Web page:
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Wednesday, June 19, 2019

How To Honor Your Parents, Even If You Were Wounded By Them As A Child

I wanted to jump into your inbox this morning to share a strategy for emotional healing as an adult, because so many of you wrote into me on father's day asking for advice on how to heal your life when your parents did not do right by you, so I thought I would address it on this website. . 

A big part of our emotional healing as adults, particularly believers, has to do with forgiveness. This morning I want to talk about what this means within the context of honoring your parents, even when they did not do right by you.

As hard as this may be to hear, there comes a time when you have to stop blaming your parents for everything that's wrong in your life today. You have to stop blaming your parents for your career choice, your financial situation, your relationships, your self-esteem or lack thereof and how you handle things emotionally when life doesn't go your way.

See...When we are children we have no control over who raises us and how we are raised. When we are children, we are not responsible for the things that our parents did to us or did not do for us. And as children we do not have the hindsight or foresight to process our lives from a place of purpose and objectivity. And that's understandable when we are children!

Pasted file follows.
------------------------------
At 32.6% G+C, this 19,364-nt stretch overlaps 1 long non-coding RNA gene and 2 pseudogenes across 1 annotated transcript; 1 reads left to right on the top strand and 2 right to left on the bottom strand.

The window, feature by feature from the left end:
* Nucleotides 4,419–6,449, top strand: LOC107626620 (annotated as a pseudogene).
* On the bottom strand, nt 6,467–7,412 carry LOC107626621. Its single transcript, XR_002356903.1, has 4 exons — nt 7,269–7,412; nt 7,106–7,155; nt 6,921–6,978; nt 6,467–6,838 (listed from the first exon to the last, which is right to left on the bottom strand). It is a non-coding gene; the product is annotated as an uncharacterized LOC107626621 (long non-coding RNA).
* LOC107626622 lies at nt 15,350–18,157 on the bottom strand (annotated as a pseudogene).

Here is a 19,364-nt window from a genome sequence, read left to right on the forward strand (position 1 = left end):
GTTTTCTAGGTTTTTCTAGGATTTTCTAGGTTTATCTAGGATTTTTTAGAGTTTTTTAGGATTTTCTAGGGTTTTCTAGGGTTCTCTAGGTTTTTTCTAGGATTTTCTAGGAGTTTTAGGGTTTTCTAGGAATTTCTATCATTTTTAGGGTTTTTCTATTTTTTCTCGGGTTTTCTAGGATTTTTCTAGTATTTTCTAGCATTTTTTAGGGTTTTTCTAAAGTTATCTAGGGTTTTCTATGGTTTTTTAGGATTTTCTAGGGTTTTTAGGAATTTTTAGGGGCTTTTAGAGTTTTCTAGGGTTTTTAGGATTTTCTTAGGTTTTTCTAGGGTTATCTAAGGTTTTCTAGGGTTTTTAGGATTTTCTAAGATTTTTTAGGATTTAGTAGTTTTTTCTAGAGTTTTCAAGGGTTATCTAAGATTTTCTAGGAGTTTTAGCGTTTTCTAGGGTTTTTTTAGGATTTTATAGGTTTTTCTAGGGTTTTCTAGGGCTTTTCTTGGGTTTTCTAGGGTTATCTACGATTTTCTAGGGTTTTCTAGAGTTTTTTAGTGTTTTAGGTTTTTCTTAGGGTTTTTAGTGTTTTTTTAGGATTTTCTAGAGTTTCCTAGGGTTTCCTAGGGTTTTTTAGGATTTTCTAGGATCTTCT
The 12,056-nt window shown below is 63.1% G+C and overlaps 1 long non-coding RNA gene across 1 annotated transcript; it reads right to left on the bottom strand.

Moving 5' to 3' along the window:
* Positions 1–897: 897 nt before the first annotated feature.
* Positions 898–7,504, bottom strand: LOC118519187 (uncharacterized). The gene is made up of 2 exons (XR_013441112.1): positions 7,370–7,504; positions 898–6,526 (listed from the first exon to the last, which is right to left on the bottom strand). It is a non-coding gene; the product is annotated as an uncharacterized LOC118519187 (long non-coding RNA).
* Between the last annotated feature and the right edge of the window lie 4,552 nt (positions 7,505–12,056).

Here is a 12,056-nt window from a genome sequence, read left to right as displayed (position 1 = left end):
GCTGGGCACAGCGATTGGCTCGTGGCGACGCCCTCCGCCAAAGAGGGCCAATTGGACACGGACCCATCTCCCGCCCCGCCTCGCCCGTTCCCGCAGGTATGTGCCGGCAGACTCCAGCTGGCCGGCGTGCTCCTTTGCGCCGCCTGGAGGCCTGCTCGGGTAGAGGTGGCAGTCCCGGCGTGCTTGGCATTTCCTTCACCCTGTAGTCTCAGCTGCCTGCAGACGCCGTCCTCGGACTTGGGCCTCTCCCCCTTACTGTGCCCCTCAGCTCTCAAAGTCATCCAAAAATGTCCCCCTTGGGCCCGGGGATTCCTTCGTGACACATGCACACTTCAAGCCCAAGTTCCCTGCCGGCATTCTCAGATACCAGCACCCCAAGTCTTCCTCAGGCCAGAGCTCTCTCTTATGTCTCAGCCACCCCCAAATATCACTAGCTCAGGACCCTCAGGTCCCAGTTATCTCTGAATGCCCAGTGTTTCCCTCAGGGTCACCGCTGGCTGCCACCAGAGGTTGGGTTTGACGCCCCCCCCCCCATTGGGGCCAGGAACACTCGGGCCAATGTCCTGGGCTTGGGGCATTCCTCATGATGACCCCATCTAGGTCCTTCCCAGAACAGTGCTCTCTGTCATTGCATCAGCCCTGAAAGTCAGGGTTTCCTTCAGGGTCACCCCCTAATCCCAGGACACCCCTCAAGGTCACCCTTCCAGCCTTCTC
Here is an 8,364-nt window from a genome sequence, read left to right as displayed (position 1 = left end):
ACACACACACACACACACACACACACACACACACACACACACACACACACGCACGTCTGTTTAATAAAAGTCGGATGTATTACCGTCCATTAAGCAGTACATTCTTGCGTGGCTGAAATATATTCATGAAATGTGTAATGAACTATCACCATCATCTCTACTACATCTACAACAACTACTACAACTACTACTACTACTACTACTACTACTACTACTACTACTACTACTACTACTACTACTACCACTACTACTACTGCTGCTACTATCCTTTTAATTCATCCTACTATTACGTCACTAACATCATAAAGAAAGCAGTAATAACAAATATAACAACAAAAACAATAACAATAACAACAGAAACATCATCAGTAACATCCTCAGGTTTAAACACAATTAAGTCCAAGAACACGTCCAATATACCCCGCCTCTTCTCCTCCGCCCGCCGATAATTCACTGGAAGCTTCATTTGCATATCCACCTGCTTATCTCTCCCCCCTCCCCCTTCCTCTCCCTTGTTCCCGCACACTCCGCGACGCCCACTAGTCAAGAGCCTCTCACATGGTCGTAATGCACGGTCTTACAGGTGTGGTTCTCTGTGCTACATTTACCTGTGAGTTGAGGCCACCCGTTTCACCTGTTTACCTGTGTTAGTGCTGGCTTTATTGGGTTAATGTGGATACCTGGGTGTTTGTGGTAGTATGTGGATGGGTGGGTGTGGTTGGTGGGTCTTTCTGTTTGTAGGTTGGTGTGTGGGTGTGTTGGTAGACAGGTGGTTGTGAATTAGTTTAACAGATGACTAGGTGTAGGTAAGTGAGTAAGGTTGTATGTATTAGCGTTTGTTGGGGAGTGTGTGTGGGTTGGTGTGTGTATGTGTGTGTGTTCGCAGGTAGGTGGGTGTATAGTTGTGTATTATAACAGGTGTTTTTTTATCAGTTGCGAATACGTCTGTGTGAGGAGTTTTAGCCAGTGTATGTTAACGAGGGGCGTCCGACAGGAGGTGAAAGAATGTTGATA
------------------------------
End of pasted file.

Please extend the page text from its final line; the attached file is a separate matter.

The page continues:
However once we become adults, we are responsible for our lives ...and that includes our feelings, the thoughts we choose to dwell on, our outlook on life, our choices and how we react to the things that happen to us.

Some of us are holding on to things that have happened to us more than 20, 30 and even 40 years ago and we are still blaming our parents for the lives we are living today. No matter how deep the wound or how bad the scar, you have one of tow choices: 1.) You can remain in mental and emotional bondage and choose to keep bleeding from a childhood scar that you as an adult have the power to heal from. Or...2. You can choose to proactively do the work to heal your life, so that you can experience full joy and daily grace.

The 5th commandment tells us..."Honor your father and your mother, so that you may live long in the land that the LORD your God is giving you."

This is the first commandment that comes with a promise and for many it's the hardest commandment to keep...especially if you have been abused at the hands of a parent. The first four commandments define how God wants us to show love for Him. This Fifth Commandment begins a series of six commandments that show us how to love other people—starting from our formative years within the context of family.

Let’s keep it 100, there aren’t too many of us who have not been hurt in some way, no matter how small, by our parents, because parents just like you and me are imperfect people. And if you've been deeply hurt by your parents and feel like your parents are the source of your unresolved issues and your deepest pain, then it can be difficult to find it in your heart to honor them.

However, in this Fifth Commandment, the Bible provides us with a spiritual principle that comes with a promise for us. This principle will determine how every relationship around you will turn out, because the home is the foundation and if that foundation was rocky or abusive, you will enter into your relationships from a place of either; anger, neediness, fear or low self-esteem. The only way to come to terms with your past is to confront it when the time is right, search your heart for all bitterness towards your parents and then choose to forgive them so that you can break the cycle and live your life from a place of emotional freedom, mental peace and personal power.